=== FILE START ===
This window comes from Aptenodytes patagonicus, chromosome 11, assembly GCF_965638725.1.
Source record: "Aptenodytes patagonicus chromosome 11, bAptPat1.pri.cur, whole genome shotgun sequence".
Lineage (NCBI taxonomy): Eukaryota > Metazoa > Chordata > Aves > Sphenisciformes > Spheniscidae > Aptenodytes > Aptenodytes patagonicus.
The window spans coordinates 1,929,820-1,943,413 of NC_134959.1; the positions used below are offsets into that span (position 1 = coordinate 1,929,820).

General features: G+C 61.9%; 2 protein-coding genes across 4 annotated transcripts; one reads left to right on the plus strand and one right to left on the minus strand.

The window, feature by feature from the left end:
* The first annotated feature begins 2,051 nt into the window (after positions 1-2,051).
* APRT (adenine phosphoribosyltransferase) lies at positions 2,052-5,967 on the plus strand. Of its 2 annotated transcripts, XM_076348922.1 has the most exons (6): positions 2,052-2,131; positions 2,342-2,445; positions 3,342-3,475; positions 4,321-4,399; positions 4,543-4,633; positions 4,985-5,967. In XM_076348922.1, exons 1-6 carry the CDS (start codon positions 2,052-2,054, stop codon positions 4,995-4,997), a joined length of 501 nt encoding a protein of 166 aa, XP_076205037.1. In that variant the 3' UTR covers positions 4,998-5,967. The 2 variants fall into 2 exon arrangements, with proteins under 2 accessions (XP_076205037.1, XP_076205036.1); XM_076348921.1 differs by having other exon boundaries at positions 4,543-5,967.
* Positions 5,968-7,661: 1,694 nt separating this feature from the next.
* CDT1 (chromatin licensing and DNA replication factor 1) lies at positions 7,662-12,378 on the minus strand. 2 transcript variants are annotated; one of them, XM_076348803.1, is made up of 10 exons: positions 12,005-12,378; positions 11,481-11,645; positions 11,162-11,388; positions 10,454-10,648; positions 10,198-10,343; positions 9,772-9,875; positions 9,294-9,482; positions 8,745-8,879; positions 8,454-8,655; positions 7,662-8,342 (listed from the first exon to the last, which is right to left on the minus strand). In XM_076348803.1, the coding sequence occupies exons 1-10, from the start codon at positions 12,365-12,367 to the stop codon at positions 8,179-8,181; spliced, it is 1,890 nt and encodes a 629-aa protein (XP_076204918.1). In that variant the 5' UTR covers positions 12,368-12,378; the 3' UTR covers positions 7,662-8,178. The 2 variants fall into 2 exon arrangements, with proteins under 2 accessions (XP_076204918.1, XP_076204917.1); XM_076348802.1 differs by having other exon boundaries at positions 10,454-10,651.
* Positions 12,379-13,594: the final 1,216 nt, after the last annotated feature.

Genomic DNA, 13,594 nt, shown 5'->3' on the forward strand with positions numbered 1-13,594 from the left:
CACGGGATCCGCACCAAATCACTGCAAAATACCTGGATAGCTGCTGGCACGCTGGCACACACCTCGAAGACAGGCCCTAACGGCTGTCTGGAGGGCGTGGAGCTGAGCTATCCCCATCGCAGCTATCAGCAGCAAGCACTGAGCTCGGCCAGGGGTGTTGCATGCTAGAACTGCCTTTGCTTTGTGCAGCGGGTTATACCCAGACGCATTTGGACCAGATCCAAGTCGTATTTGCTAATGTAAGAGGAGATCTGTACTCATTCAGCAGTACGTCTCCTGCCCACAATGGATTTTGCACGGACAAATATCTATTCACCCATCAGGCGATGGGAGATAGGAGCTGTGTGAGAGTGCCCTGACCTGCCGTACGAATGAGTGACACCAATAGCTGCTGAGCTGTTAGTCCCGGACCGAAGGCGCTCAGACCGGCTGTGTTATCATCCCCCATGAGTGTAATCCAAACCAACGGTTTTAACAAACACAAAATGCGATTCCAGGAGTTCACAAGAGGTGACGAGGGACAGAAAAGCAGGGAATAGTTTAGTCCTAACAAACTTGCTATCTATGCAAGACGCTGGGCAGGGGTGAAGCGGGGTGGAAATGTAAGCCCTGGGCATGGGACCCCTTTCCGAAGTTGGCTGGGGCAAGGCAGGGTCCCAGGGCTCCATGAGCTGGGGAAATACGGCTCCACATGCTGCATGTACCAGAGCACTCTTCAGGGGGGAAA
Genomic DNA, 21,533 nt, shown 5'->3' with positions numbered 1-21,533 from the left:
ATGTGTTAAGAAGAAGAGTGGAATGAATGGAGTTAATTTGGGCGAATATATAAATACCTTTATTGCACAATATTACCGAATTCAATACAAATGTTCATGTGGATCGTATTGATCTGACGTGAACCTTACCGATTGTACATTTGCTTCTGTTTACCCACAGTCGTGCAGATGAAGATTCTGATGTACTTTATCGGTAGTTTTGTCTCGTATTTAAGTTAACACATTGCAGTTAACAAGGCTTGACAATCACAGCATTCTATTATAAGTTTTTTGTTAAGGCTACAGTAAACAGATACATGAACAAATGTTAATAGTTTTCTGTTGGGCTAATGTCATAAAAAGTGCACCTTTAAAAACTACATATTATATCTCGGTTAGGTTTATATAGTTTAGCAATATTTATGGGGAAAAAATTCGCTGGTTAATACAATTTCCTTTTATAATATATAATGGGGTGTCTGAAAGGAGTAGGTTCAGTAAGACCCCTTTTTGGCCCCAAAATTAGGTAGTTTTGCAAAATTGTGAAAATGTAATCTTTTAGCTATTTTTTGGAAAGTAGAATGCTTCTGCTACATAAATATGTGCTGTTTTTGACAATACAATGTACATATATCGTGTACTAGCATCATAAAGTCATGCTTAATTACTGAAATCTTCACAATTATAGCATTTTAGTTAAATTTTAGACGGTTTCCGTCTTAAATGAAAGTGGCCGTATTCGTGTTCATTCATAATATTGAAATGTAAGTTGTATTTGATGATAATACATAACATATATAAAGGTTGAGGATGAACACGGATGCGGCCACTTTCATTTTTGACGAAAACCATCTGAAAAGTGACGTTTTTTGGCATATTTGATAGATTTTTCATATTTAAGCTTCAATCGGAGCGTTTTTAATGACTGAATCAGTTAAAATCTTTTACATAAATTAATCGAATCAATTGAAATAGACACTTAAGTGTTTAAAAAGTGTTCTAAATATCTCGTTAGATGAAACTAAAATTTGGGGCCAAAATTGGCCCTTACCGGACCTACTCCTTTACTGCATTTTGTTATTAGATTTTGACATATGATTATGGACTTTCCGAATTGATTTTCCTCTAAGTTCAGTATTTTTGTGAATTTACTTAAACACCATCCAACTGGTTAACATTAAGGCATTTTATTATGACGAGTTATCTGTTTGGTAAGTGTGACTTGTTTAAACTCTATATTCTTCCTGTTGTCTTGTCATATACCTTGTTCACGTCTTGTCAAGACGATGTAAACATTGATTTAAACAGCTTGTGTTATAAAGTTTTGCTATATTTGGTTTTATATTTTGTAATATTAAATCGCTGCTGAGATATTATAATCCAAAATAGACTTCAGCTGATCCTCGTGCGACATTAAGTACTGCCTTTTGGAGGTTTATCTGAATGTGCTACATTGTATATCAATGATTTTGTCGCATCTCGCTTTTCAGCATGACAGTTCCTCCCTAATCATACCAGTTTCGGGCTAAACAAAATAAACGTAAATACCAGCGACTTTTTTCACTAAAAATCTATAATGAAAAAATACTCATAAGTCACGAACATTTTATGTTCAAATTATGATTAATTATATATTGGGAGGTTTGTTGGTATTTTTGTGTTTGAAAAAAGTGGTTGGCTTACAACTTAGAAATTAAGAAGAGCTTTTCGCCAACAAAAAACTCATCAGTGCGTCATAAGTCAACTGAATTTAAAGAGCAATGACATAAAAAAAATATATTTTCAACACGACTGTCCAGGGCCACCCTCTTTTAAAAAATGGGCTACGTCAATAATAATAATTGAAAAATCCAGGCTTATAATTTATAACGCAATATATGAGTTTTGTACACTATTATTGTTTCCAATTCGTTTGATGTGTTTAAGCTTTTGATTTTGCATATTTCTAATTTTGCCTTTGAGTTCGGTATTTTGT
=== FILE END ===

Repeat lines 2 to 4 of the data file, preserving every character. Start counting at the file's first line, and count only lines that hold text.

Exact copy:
Source record: "Aptenodytes patagonicus chromosome 11, bAptPat1.pri.cur, whole genome shotgun sequence".
Lineage (NCBI taxonomy): Eukaryota > Metazoa > Chordata > Aves > Sphenisciformes > Spheniscidae > Aptenodytes > Aptenodytes patagonicus.
The window spans coordinates 1,929,820-1,943,413 of NC_134959.1; the positions used below are offsets into that span (position 1 = coordinate 1,929,820).